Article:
Emotional wealth and the family business

While many organisations focus on financial wealth, for family businesses there is something that is of equal importance – emotional wealth. Family Business – the balance for success is the ninth Family Business Survey from KPMG Enterprise and Family Business Australia (FBA). This fascinating insight into the family business landscape in Australia focuses on ‘socioemotional wealth’ also known as the ‘emotional value’ of a business rather than the ‘financial value’.

It’s something we believe is incredibly important here at Tiny Hunter. Why? Because the motivation for family businesses are so emotionally invested; instead of building an asset for often unknown shareholders, it’s about crafting a business that will last for generations, whilst still making money. 

In our eyes, if the emotional wealth of a business is healthy, profits will follow. We also believe this permeates out to the wider team across the business, regardless of whether they are strictly ‘family’ or not.

In collaboration with the University of Adelaide’s Family Business Education and Research Group (FBERG) the report presents viewpoints from two generations – the current business leader and the next generation of the family. Below are some of our key takeaways. 


One of the major differences between generations is the need to have concrete future plans and visions for the company. While the current generation is confident in its capabilities and has an innate sense of what’s next, the next generation require something more formalised. 
The good news is that for those who take the time to learn how to communicate effectively, this can be successfully navigated. Particularly via Family Councils, which KPMG recommends as the optimum way to deal with family issues. 
But intergenerational communication isn’t always easy. In fact, the report discovered that for the new generation communication itself is the primary cause for conflict.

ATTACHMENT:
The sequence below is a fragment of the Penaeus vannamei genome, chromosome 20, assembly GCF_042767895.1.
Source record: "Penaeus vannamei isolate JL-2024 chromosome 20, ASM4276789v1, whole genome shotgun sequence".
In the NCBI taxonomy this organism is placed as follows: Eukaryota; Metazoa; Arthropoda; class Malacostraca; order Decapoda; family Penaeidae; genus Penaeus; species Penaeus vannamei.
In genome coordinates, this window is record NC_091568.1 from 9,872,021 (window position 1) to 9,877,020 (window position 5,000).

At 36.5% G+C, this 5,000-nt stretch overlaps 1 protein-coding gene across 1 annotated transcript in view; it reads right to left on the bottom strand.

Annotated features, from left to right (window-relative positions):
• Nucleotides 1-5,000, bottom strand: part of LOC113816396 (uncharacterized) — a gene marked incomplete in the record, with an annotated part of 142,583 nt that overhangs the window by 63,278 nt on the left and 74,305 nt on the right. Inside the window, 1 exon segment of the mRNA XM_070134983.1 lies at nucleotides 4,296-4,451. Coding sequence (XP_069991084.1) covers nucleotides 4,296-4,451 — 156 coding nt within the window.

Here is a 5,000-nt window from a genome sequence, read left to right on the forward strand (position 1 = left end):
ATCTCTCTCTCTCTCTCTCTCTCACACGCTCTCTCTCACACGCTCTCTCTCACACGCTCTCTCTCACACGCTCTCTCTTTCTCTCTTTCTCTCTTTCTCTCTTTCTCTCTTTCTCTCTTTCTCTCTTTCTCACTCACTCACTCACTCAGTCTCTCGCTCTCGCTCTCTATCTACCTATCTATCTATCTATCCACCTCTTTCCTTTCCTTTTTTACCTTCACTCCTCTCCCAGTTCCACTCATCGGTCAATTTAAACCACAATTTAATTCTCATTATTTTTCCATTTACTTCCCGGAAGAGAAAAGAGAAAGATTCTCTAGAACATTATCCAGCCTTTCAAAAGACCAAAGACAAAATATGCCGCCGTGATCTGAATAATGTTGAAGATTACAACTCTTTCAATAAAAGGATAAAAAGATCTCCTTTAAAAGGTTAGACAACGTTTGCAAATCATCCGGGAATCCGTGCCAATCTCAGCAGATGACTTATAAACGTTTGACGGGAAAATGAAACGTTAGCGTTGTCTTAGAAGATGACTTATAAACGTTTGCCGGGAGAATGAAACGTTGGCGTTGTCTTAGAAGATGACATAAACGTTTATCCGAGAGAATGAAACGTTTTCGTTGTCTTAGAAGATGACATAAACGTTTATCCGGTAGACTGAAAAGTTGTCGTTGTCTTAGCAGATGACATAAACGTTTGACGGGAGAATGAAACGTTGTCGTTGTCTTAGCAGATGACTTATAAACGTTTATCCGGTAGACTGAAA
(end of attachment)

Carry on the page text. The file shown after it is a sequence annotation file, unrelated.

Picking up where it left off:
Don’t be afraid of conflict as it can lead to greater, deeper discussions and better results for the business. But build a framework around opportunities to resolve conflict. Hold Family Councils and remember that different styles of communication need to be embraced, and compromises need to be made. 


Succession is often one of the most difficult areas to navigate for a family business. Not just the transition of ‘who’s in charge’ but the eventual transition of ownership. The succession landscape is blighted by challenges – who will do what role? Do they even want to? Are they skilled enough? How will non-family employees take the transition? In the face of these questions it’s becoming ever more likely that a business without high emotional wealth will close down or be sold when the time comes.
Despite this, just 14 percent of businesses with leadership on the cards in the next five years have a unifying strategy for how the family will participate or be recognised. And just 27 percent have a retirement plan for the CEO/MD.


Be transparent about succession plans long before the time comes. Keeping the family in the dark is only detrimental to the business and the brand. If there is no plan, it’s time to have those hard discussions and make one. 


Having a succession plan in place is one thing, preparing for it is another. It seems there is a definite disconnect between the incumbent believing someone is ready for the next step, and the successor actually feeling ready for it. 
As the report delves into, it’s likely because the current generation is so embedded in the running of the business that they’re not focussed on sharing knowledge and including the new generation in decision making. Even if you’re not a family business owner, it’s easy to see how this can happen when immersed in the busy day-to-day. 


Give the next generation a chance to develop a deep understanding of the business and develop their own perspective before taking on responsibility. We love this from the report: “A good motto is ‘learn, participate, and then involve them in decision making. It should not be ‘my way’ or ‘your way’, but ‘my way and your way’.

Jo Gossage

Written by: Jo Gossage
Published: July 19, 2018

View blog
© Tiny Hunter 2019 Privacy